Last night I binged the whole season of Life After Death With Tyler Henry. Concurrent with the various readings Henry gives to strangers, the season details the emotional drama surrounding his Mom’s newly-discovered adoption.
Obviously, I had a lot of feelings, and there was a lot that I related to as the season progressed.
Theresa Koelewyn (Tyler’s mom) and Tyler both took 23 and Me dna tests in 2019. When the results came back, both were shocked to discover that Theresa had an entirely different biological family. Her mother, whom she refers to as Stella (never Mom, something I can soooo relate to) never told her she was adopted. She now has no contact with Stella, who in addition to being horribly abusive to her and her siblings as children, spent over 30 years in prison for double homicide. Again, except for the homicide part, totally relating here.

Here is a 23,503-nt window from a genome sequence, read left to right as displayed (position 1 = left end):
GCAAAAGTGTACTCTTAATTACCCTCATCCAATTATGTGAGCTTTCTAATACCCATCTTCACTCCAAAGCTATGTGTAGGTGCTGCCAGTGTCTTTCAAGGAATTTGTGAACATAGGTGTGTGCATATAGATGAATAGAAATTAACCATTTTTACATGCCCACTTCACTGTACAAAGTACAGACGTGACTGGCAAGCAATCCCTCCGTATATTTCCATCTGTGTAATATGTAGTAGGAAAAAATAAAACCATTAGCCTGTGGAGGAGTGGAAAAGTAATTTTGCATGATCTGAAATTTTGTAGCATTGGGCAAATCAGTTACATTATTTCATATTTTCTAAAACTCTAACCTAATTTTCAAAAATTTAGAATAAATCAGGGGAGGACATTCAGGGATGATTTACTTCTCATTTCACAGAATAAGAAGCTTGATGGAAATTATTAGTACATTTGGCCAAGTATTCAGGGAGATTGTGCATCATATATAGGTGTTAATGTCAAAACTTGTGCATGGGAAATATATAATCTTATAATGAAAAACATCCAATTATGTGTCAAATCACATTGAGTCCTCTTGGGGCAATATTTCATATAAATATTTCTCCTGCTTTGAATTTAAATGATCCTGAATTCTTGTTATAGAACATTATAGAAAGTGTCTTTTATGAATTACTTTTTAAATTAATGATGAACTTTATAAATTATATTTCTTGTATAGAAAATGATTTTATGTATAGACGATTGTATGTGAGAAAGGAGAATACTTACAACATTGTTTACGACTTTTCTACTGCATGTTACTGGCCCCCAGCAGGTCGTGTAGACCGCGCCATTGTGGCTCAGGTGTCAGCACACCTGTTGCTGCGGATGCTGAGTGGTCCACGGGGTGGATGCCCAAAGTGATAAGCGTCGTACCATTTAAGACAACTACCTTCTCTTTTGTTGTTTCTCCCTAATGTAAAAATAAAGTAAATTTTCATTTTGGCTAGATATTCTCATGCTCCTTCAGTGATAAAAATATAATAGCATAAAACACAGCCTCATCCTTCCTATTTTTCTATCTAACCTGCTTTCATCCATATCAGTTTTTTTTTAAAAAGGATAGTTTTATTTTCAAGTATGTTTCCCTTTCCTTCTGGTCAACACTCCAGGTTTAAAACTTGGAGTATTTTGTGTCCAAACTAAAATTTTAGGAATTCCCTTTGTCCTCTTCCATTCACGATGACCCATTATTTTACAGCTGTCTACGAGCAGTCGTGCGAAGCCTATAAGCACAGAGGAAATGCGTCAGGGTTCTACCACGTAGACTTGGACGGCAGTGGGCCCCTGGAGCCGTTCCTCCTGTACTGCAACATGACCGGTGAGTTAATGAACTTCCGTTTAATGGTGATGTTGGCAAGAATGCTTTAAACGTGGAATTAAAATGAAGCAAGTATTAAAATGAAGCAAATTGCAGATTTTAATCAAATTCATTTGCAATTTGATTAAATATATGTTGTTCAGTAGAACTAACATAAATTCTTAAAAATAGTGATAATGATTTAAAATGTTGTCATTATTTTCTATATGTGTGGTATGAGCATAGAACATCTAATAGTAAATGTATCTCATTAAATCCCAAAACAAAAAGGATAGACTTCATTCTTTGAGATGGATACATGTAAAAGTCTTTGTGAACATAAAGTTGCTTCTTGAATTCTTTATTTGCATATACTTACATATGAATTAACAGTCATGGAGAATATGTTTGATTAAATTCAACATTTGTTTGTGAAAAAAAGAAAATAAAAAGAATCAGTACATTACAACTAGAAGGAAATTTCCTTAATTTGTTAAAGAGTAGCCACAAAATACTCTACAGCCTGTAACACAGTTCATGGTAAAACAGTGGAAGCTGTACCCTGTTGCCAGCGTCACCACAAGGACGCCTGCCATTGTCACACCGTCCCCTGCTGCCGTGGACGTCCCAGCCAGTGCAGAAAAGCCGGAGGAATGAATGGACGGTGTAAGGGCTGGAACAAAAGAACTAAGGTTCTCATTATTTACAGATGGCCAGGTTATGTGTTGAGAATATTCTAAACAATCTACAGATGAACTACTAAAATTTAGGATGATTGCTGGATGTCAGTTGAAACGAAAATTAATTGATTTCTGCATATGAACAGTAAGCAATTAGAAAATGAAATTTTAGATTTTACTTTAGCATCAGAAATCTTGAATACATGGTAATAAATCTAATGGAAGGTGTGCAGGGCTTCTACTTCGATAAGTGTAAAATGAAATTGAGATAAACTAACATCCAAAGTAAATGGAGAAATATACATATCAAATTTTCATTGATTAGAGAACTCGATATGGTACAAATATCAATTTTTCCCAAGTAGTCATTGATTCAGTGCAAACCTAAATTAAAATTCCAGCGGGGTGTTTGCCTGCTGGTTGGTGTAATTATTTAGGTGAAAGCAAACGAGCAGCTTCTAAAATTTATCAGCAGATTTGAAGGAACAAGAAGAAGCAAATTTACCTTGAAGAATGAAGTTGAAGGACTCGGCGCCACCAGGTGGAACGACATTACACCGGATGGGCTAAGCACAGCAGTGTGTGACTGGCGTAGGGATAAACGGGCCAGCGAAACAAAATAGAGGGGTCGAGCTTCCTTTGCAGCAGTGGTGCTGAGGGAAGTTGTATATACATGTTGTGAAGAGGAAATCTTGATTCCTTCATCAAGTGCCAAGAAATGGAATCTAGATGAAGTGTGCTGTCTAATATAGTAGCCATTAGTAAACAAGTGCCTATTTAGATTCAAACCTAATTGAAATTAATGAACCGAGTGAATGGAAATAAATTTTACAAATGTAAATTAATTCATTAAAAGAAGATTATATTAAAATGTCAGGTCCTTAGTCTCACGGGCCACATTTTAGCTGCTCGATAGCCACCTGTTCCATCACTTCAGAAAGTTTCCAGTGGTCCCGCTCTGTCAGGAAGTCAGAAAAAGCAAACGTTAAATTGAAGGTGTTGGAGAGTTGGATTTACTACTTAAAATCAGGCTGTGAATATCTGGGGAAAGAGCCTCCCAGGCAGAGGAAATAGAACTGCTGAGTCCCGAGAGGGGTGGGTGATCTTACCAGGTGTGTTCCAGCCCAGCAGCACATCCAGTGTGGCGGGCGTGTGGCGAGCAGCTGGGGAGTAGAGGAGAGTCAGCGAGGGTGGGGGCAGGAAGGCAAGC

Understandably, this discovery sent both Theresa and Tyler into emotional tailspins. It’s bad enough to discover your life is a lie as an adult, but even worse when the person who adopted you was by all accounts a genuinely horrible person. The “what-ifs” are endless.
Over the course of the season, Theresa is shown with her biological siblings, who remembered her birth and had been looking for her for decades. They told stories of growing up in New Orleans, with their single mother who while poor, was loving and involved. Theresa shows classic CPTSD symptoms, stiffening up almost visibly during these stories only to break down back in the hotel with Tyler. It’s heartbreaking to watch her as she compares the life she had with what she should have had with her biological family. She clearly struggles with this, even though I couldn’t help but think that if she had been kept by her bio family, it’s highly unlikely she’d have met Tyler’s dad or had him. And Tyler is clearly her world.
Adoption Trauma Plus Abuse
We’ve talked about adoption trauma here before. In a nutshell, being separated at birth causes deep trauma for a baby, who has bonded with the mother in utero, and depends on her for survival. Separation feels like mortal danger, and the stress response becomes encoded in the child’s body and brain before a “normal baseline” is ever established.